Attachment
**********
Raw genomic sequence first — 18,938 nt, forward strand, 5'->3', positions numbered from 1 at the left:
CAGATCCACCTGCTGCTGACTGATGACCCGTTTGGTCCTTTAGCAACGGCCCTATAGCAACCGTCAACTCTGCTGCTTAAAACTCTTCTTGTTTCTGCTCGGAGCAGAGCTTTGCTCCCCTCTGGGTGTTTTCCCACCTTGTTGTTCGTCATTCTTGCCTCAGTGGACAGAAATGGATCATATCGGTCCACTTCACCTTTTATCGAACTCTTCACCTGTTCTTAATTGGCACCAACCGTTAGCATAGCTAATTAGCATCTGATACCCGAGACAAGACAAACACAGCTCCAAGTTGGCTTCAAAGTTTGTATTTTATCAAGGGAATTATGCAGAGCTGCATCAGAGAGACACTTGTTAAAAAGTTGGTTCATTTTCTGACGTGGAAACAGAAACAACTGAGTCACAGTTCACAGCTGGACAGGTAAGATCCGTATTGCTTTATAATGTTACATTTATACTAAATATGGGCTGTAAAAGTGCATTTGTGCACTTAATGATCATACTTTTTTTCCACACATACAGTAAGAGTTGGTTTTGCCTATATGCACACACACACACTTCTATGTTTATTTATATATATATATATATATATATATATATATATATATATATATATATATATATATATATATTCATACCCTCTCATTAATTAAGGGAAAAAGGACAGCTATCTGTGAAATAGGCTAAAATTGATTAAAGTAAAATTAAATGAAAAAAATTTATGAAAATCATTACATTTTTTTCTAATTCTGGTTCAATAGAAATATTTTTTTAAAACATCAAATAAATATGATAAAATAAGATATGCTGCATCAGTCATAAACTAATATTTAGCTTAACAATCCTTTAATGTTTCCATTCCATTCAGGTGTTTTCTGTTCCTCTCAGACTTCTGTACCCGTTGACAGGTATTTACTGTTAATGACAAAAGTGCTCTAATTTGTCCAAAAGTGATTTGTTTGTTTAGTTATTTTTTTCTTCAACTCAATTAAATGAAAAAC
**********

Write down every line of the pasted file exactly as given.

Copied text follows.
Raw genomic sequence first — 18,938 nt, forward strand, 5'->3', positions numbered from 1 at the left:
CAGATCCACCTGCTGCTGACTGATGACCCGTTTGGTCCTTTAGCAACGGCCCTATAGCAACCGTCAACTCTGCTGCTTAAAACTCTTCTTGTTTCTGCTCGGAGCAGAGCTTTGCTCCCCTCTGGGTGTTTTCCCACCTTGTTGTTCGTCATTCTTGCCTCAGTGGACAGAAATGGATCATATCGGTCCACTTCACCTTTTATCGAACTCTTCACCTGTTCTTAATTGGCACCAACCGTTAGCATAGCTAATTAGCATCTGATACCCGAGACAAGACAAACACAGCTCCAAGTTGGCTTCAAAGTTTGTATTTTATCAAGGGAATTATGCAGAGCTGCATCAGAGAGACACTTGTTAAAAAGTTGGTTCATTTTCTGACGTGGAAACAGAAACAACTGAGTCACAGTTCACAGCTGGACAGGTAAGATCCGTATTGCTTTATAATGTTACATTTATACTAAATATGGGCTGTAAAAGTGCATTTGTGCACTTAATGATCATACTTTTTTTCCACACATACAGTAAGAGTTGGTTTTGCCTATATGCACACACACACACTTCTATGTTTATTTATATATATATATATATATATATATATATATATATATATATATATATATATATATATATATTCATACCCTCTCATTAATTAAGGGAAAAAGGACAGCTATCTGTGAAATAGGCTAAAATTGATTAAAGTAAAATTAAATGAAAAAAATTTATGAAAATCATTACATTTTTTTCTAATTCTGGTTCAATAGAAATATTTTTTTAAAACATCAAATAAATATGATAAAATAAGATATGCTGCATCAGTCATAAACTAATATTTAGCTTAACAATCCTTTAATGTTTCCATTCCATTCAGGTGTTTTCTGTTCCTCTCAGACTTCTGTACCCGTTGACAGGTATTTACTGTTAATGACAAAAGTGCTCTAATTTGTCCAAAAGTGATTTGTTTGTTTAGTTATTTTTTTCTTCAACTCAATTAAATGAAAAAC